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All the King's Men by Robert Penn Warren
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All the King's Men (1946)

by Robert Penn Warren

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English (91)  Hebrew (1)  English (92)
Showing 1-5 of 91 (next | show all)
The recent presidential campaign reminded me that I still haven’t read ALL THE KING’S MEN. It’s been in my parents’ bookcase all the while I was growing up, and I even tried to read it when I was in high school. I never finished it then through lack of interest. Forty years later the subjects of this book do interest me and I can understand why it won a Pulitzer prize in 1947,was rated the 36th greatest novel of the 20th century by Modern Library, and was chosen as one of TIME magazine's 100 best novels since 1923.

Even if you haven’t read ALL THE KING’S MEN, you must have heard of it. Your impression may be like mine was: this is a book about a politician who began with good intentions only to grow into a man who acts out of a lust for power. But while this IS one of the characters (Willie Stark), his story is really the background for Jack Burden’s story.

Burden narrates. He begins when he was a reporter who came across the young Willie Stark, then goes back and forth in time, studying how he acted as Stark’s right-hand man and how he related with old friends and family. You may want to reread this; Robert Penn Warren discusses so much, you may catch the second time what you missed the first time.

ALL THE KING’S MEN doesn’t get my highest rating for that reason. I don’t like to reread. But I think I need to. Robert Penn Warren took many breaks from the story to discuss and philosophize. This went on for many paragraphs before he resumed the story, causing me to forget it.

This is a style that can be good, especially if the discussions are as thoughtful as Warren’s. The problem I have here is the length of the discussions. His tangents are too wordy.

But this is minor. The book is exceptional. ( )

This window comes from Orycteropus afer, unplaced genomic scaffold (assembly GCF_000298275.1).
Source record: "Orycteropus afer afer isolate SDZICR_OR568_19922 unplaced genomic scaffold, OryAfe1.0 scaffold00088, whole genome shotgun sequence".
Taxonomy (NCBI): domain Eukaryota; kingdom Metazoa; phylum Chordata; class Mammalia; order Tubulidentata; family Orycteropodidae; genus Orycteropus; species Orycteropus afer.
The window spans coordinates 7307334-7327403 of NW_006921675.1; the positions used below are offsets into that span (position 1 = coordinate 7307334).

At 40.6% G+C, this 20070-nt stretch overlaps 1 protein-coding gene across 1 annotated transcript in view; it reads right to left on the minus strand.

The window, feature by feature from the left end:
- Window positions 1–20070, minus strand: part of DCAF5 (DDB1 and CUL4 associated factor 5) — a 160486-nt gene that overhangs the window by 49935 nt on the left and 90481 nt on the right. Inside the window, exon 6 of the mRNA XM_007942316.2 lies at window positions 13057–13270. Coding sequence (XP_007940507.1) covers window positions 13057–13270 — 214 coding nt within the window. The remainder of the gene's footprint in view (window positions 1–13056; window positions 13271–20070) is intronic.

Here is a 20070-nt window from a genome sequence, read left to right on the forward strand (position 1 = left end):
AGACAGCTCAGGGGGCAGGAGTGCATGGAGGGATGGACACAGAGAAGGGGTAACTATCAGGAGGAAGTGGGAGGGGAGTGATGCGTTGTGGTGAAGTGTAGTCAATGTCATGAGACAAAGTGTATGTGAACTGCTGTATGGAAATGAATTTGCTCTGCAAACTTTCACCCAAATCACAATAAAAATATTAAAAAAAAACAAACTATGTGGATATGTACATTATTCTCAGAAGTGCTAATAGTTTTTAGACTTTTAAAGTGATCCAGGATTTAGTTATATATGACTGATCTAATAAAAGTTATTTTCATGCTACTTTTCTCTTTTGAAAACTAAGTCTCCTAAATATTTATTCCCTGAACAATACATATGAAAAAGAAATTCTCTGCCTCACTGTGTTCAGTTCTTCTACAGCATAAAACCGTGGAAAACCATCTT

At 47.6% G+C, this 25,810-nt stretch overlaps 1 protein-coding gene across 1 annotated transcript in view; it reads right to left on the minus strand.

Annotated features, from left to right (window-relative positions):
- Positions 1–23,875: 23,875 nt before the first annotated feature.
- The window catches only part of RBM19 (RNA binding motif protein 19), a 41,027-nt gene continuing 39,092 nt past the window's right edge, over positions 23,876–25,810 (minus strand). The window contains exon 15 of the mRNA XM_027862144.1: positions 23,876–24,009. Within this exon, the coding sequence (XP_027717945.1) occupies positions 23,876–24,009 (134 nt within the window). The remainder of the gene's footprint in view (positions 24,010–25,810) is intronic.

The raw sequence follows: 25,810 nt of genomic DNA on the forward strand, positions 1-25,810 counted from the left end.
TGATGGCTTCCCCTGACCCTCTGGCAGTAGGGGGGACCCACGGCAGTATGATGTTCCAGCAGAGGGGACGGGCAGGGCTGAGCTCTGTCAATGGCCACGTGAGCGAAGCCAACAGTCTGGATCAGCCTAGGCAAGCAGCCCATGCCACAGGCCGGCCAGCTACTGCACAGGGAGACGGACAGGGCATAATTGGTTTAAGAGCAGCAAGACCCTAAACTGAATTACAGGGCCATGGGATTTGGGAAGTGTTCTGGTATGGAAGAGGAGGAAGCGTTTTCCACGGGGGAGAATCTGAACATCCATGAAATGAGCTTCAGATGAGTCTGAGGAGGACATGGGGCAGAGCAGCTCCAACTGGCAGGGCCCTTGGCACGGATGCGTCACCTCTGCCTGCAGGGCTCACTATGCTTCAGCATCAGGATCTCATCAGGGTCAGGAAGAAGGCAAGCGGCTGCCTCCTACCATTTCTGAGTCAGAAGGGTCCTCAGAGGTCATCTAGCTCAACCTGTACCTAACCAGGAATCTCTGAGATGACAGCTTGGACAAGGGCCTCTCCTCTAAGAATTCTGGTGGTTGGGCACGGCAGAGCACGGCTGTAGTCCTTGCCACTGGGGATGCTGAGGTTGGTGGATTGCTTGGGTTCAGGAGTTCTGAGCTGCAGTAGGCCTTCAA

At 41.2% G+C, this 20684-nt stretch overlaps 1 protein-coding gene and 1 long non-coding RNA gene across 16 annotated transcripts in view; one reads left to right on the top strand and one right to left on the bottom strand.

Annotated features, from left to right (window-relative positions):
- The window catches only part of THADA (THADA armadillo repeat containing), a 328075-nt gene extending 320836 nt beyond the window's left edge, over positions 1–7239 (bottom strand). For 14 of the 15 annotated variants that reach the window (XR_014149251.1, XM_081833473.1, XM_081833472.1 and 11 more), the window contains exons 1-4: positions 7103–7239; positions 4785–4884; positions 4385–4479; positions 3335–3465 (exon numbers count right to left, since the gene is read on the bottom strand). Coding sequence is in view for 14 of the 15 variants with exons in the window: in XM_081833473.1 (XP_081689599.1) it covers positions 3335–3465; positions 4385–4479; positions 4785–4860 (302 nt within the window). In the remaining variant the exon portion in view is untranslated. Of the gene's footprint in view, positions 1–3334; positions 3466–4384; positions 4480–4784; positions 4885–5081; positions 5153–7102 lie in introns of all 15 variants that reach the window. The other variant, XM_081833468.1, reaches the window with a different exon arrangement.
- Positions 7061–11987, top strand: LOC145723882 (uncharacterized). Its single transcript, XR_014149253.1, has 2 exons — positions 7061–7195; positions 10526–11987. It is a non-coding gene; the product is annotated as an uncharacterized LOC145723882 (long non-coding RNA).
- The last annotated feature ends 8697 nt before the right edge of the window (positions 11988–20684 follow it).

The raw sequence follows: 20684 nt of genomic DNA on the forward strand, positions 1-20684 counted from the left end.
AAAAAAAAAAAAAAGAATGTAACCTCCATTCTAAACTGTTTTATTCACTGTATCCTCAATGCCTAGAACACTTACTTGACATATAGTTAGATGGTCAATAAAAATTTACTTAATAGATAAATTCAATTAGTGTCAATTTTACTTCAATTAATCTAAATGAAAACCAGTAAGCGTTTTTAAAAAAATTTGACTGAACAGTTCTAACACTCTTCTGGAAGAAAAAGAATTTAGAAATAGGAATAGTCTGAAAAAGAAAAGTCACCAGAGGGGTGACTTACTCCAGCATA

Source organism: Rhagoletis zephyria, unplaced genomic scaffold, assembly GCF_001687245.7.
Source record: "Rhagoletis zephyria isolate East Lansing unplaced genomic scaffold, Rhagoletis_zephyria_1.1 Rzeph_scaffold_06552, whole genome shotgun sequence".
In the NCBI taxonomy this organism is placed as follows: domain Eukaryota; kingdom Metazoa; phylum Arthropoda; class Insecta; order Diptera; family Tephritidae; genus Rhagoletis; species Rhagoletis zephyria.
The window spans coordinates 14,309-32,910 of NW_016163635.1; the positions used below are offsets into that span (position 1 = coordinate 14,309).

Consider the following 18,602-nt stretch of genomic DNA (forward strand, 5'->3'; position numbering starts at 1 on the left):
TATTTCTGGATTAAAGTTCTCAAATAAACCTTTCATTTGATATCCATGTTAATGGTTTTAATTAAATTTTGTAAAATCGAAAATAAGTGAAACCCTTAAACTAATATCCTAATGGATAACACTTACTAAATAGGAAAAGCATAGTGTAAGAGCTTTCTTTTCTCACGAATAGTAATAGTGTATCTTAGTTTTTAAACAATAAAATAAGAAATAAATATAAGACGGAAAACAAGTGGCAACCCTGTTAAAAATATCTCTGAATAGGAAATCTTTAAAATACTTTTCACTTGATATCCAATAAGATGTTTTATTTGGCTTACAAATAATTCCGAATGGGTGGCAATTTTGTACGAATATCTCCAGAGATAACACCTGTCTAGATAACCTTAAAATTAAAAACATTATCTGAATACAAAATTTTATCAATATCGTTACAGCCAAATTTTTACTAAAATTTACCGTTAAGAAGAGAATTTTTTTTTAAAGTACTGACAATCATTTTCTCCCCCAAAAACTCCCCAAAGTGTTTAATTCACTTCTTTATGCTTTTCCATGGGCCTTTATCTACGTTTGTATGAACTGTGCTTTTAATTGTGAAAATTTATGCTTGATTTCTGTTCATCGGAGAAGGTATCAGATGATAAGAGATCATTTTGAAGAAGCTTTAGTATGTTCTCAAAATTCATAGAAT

techeditor | Nov 14, 2016 |
Good. Not the "greatest American novel" or whatever. But good. Here are some thoughts on video: http://www.youtube.com/watch?v=1wGW0jdEpgk&list=UUnSatZ0BJZjjn-KM9c5jX_w ( )
  jlharmon | Nov 3, 2016 |
I started reading this in college back in the 1990s and finally finished it last year (2015). One of my favorites. ( )
  Tracy_Tomkowiak | Sep 14, 2016 |
I don't remember this book all that well, it has been a few years since I read it. I do remember liking it though, but not loving it. So.. 3 stars. ( )
  thefamousmoe | May 1, 2016 |
Like I mentioned a little while back, apart from my bookworm tendencies, I'm also a big fan of movies. I remember watching the Sean Penn movie version of this novel and (like many critics for what was supposed to be an awards-bait picture) walking away deeply unimpressed. I didn't even really remember the plot of the story, except that the main character was supposedly based on former Governor of Louisiana Huey Long and that it was "about" political corruption.

As it turns out, the actual novel is only partially about political corruption. Politics is mostly a framing device for the real story. The meat of the book is about how actions have consequences, and that there's no getting around that. Reporter-turned-political-staffer-type Jack Burden (it's hard to describe what it actually is he does for Willie Stark, the Huey Long analogue referenced above, and don't think for a second that surname isn't symbolic) burned out of his Ph.D. program when he uncovered a story that made the consequences of heedless actions too real, and tries to hide behind inaction to save him from having to deal with that kind of responsibility. His work for Stark means that he mostly doesn't have to make decisions, until it intersects with his personal life in a way that starts forcing him to do just that and refusing to let him slip quietly away from the results.